Camping is one of the best activities to do in the summer. The possibilities are seemingly endless and camping trips are always satisfying. Or at least I used to think so until recently.
Frequenting many of Manitoba’s esteemed campgrounds this summer has left me questioning society and our collective survival skills.
Let me begin by admitting that I have lived in a tent for two months in a row as a tree planter. I have also spent the majority of my adult camping life in the backcountry — where you can only bring what you can carry. This means that everything that you pack into your backpack must be weighed carefully, both in terms of actual weight and personal value. There is little room for luxury, and the opulent items that people do pack can reveal a lot about them. Aside from covering the basics (food, water, shelter and warmth), backcountry extravagant choices for me have changed over time. They have gone from cigarettes, to music, to beer, to a pen and paper, to a book, to a hammock — and if you know me, these items pretty much speak for themselves.
So imagine my shock when I pulled up to the campground on Hecla Island. Already adamant about avoiding the “island” resort — Hecla is technically not an island anymore, as a road has been built to permanently connect the island to the mainland — I was excited to check out the campground. Taking all of the spontaneity out of camping, I was informed that there were no camping spots available without a reservation. I was about to be directed to the overflow camping — which I would have refused to do — when after some discussion I was given permission to take the site of someone who was late for their reservation. Feeling grateful, I paid for the spot and proceeded through a maze of campers and festical tents to find my site. Pulling into the spot I was greeted by a stretch of gravel that was surrounded by trees and had a picnic table and fire pit. This place was clearly not very tent-friendly, but I set my tent up on the gravel anyways and decided to take a walk and look around.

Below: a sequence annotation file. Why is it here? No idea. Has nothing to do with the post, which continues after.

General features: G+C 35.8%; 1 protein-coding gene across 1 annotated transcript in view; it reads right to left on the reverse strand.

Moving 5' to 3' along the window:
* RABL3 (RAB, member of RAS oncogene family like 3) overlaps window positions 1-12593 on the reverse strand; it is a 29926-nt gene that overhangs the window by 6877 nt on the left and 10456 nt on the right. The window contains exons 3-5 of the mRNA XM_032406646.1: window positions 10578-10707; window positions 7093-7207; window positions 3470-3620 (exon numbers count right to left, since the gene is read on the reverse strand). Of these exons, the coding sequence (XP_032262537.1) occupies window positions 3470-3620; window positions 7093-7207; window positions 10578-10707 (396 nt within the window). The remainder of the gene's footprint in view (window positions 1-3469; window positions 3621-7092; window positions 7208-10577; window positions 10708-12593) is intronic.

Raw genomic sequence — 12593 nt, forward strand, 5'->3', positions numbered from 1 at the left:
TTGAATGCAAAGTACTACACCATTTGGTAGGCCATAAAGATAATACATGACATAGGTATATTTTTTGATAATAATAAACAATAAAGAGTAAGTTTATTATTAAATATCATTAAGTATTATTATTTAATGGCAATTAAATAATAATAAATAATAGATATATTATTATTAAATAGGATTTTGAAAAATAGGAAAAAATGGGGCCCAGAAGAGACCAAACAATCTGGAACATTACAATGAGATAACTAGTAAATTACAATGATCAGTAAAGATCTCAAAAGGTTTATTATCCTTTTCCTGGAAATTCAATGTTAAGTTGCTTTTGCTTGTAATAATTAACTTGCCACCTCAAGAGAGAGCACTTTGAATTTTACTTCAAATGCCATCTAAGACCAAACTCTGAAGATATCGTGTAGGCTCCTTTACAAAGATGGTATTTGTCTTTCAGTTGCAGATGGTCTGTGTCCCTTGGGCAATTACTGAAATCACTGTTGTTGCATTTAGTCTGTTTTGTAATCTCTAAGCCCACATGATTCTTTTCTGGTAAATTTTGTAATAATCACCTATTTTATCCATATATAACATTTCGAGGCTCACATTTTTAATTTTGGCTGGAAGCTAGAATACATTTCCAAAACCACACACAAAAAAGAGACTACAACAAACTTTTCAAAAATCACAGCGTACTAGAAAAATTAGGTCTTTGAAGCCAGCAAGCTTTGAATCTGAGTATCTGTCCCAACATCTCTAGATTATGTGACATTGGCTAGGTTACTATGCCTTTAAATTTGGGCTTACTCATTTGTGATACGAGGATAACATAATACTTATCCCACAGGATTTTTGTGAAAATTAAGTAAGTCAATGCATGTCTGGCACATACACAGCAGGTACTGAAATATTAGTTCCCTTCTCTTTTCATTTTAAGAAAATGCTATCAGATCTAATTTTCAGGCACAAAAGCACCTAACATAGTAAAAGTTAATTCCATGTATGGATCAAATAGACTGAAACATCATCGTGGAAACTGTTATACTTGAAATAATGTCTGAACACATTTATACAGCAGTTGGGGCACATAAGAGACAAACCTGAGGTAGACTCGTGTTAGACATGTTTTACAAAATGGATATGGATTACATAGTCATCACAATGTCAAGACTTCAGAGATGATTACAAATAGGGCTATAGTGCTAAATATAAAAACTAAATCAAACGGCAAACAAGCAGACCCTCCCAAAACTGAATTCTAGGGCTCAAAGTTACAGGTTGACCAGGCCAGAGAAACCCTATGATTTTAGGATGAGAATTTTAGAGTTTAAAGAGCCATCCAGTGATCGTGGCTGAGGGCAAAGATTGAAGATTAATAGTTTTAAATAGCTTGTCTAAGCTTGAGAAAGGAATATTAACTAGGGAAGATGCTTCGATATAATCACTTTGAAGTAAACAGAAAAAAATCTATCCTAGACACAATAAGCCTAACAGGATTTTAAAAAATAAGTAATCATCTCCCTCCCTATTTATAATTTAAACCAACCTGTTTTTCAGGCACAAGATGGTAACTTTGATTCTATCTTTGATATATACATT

There were numerous recreational vehicles equipped with patio lanterns, tarps and clotheslines — imbuing a sense of kitschy permanence. There was a beer fridge and a ping-pong table at one site with competing music from various others. As I strolled down the paved roads and gravel paths, I was overwhelmed by how manicured the place was. It was like a watered-down version of nature. And to add to my disappointment, when I finally got down to the beach there was so much algae that the water was “unswimmable.”
Processing this experience has left me a bit skeptical. I mean, let me get this straight, I just paid money to set up my tent on a gravel driveway where the night time lull of frogs and crickets was replaced by Eminem and obnoxious conversation that got louder as the night progressed? This is not camping. There is nothing remotely peaceful about this entire experience.
To me, camping is about leaving your comfort zone. It is about temporarily disconnecting from city life and appreciating a slower pace. It is about fresh air and stars and fire. At its core, camping is about simplicity and when you drag all of your comforts from home with you to a campground, you are missing a chance to truly connect with something bigger than yourself.
Noreen Mae Ritsema is the Features Editor at the Manitoban.